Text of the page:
Q40.22 (0.13–0.35)***0.21 (0.13–0.36)***0.28 (0.18–0.45)***0.32 (0.19–0.54)***
  P for trend<0.001<0.001<0.001<0.001
Pregnenolone
 Postmenopausal women
  Q11.001.001.001.00
  Q21.03 (0.74–1.45)1.04 (0.73–1.47)1.39 (0.98–1.97)1.41 (0.96–2.05)
  Q30.32 (0.21–0.48)***0.30 (0.20–0.46)***0.55 (0.37–0.81)**0.57 (0.37–0.87)**
  Q40.25 (0.16–0.39)***0.25 (0.16–0.39)***0.52 (0.34–0.78)**0.56 (0.36–0.89)*
  P for trend<0.001<0.001<0.001<0.001

Adjusted for age, gender (only in total population), marital status, education level, average monthly income, smoking habit (in total population and in men), alcohol drinking habit (in total population and in men), physical activity, BMI, and family history of T2DM, total cholesterol, triglycerides, low-density lipoprotein cholesterol, HDL-C. *Significant P < 0.05, **Significant P < 0.01, ***Significant P < 0.001.

95% CI, 95% CI; OR, odds ratio; Q1, the first/ lowest quartile; Q2, the second quartile; Q3, the third quartile; Q4, the fourth/highest quartile; T2DM, type 2 diabetes mellitus.

However, pregnenolone was inversely associated with prediabetes (OR (95% CI): Q3 vs Q1: 0.34 (0.25–0.45); Q4 vs Q1: 0.24 (0.17–0.33)) and T2DM (OR (95% CI): Q3 vs Q1: 0.44 (0.33–0.59); Q4 vs Q1:0.39 (0.29–0.53)); these relationships were slightly altered but still remained even after adjusting for potential confounders. Dose-response relationships were found between pregnenolone levels with the risk of prediabetes and T2DM before and after controlling for potential confounders (P < 0.001). The negative relationship between pregnenolone with the risk of prediabetes and T2DM was also observed in gender-stratified analysis.

As shown in Fig. 1, ORs of prediabetes and T2DM increased gradually with an incremental increase in the serum concentration of progesterone in all participants, in men, and in postmenopausal women (all P for overall association <0.001 and all P for nonlinearity <0.001), indicating a significant nonlinear dose–response relationship of progesterone with prediabetes and T2DM. In contrast, ORs of prediabetes were decreased with the increment of pregnenolone in all participants, and the relationship remained even after gender stratification (all P for overall association <0.001, all P for nonlinearity <0.001). A similar association was obtained in T2DM in the total population (P for overall association = 0.050, P for nonlinearity = 0.015), although the trend was weaker. Gender-stratified analysis showed that the relationship was enhanced in men (P for overall association = 0.018, P for nonlinearity = 0.005), but disappeared in postmenopausal women (P for overall association = 0.639, P for nonlinearity = 0.360).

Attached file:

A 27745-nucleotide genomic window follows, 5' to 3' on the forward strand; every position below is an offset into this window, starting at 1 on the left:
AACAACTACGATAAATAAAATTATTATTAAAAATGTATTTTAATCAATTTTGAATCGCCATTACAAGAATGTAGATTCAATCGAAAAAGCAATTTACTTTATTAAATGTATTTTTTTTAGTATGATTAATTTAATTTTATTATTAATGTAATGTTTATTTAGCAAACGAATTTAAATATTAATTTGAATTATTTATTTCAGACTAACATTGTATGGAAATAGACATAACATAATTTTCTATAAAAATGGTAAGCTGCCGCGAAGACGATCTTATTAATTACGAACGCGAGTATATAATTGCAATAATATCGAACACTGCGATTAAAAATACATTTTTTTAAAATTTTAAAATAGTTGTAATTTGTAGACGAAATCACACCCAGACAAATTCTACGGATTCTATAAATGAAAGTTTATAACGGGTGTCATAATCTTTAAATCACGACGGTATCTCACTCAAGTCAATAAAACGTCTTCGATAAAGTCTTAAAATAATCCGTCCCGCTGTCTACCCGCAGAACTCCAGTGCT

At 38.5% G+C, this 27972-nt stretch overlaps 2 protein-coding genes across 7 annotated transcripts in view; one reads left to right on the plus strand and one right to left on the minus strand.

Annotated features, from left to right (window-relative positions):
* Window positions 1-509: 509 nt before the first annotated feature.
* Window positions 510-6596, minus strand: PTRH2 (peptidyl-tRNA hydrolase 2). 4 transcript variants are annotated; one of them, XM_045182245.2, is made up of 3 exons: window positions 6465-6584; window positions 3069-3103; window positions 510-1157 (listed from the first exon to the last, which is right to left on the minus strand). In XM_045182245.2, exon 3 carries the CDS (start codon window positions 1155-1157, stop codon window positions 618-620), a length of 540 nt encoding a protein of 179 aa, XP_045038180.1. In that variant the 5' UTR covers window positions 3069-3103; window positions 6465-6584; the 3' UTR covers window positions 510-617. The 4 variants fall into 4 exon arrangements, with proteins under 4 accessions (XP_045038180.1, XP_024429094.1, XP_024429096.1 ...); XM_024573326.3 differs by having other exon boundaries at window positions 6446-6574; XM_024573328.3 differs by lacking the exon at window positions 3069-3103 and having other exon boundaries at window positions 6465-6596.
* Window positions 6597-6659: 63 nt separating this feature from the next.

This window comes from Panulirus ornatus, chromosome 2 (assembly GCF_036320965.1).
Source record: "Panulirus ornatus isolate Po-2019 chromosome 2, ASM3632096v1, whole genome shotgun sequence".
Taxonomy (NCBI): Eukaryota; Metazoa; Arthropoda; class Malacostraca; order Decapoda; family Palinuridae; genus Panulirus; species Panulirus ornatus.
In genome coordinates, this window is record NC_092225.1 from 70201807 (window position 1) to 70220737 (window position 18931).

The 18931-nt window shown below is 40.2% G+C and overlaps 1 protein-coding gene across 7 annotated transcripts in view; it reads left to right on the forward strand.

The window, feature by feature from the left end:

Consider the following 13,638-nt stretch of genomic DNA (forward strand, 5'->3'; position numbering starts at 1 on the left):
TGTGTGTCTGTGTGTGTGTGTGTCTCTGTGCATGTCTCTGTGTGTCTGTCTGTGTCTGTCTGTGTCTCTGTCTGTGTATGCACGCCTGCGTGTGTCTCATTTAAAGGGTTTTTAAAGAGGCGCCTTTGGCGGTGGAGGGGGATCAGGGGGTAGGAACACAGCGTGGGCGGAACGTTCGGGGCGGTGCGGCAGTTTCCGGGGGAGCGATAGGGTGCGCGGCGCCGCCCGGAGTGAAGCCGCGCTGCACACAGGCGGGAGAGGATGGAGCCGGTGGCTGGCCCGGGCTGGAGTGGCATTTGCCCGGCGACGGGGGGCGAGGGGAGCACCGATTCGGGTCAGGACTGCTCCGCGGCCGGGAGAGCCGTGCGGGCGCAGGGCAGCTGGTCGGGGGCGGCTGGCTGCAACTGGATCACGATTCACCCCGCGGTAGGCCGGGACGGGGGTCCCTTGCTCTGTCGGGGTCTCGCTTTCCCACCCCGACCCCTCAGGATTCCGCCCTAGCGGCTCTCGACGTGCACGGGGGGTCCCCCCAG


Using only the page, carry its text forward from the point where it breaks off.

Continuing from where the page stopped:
Figure 1
Figure 1

The dose–response associations between progesterone and pregnenolone with prediabetes and T2DM estimated by restricted cubic splines. Three knots were set at the 30th, 60th, and 90th percentiles with the reference value at 0.5 ng/mL for progesterone and 1 ng/mL for pregnenolone according to the distribution. Adjusted for age, gender (only in total population), marital status, education level, average monthly income, smoking habit (in total population and in men), alcohol drinking habit (in total population and in men), physical activity, body mass index, and family history of T2DM, total cholesterol, triglycerides, low-density lipoprotein cholesterol, high-density lipoprotein cholesterol; T2DM, type 2 diabetes mellitus; OR, odds ratio; 95% CI, 95% confidence interval.

Citation: European Journal of Endocrinology 181, 6; 10.1530/EJE-19-0352

Effects of progesterone and pregnenolone on glucose homeostasis markers

Linear regression results of the relationship between ln-progesterone and ln-pregnenolone with glucose homeostasis markers are displayed in Fig. 2 and Supplementary Table 4. A 100% increase in ln-progesterone was related to a 0.052 mmol/L (95% CI: 0.037~0.066) higher ln-FPG, 3.6% (95% CI: 2.6~4.5%) higher ln-HbA1c, and 9.2% (95% CI: 6.3~12.1%) lower ln-HOMA2-β after adjusting for potential confounders. Similarly, compared with the lowest quartile of ln-progesterone, the highest quartile of ln-progesterone was associated with 0.110 mmol/L(95% CI: 0.082~0.137) higher ln-FPG, and 7.2% (95% CI: 5.3~9.0%) higher ln-HbA1c, whereas a 20.9% (95% CI: 15.1~26.6%) lower ln-HOMA2-β. Gender-stratified analysis indicated that the relationship was slightly stronger in postmenopausal women and slightly weaker in men.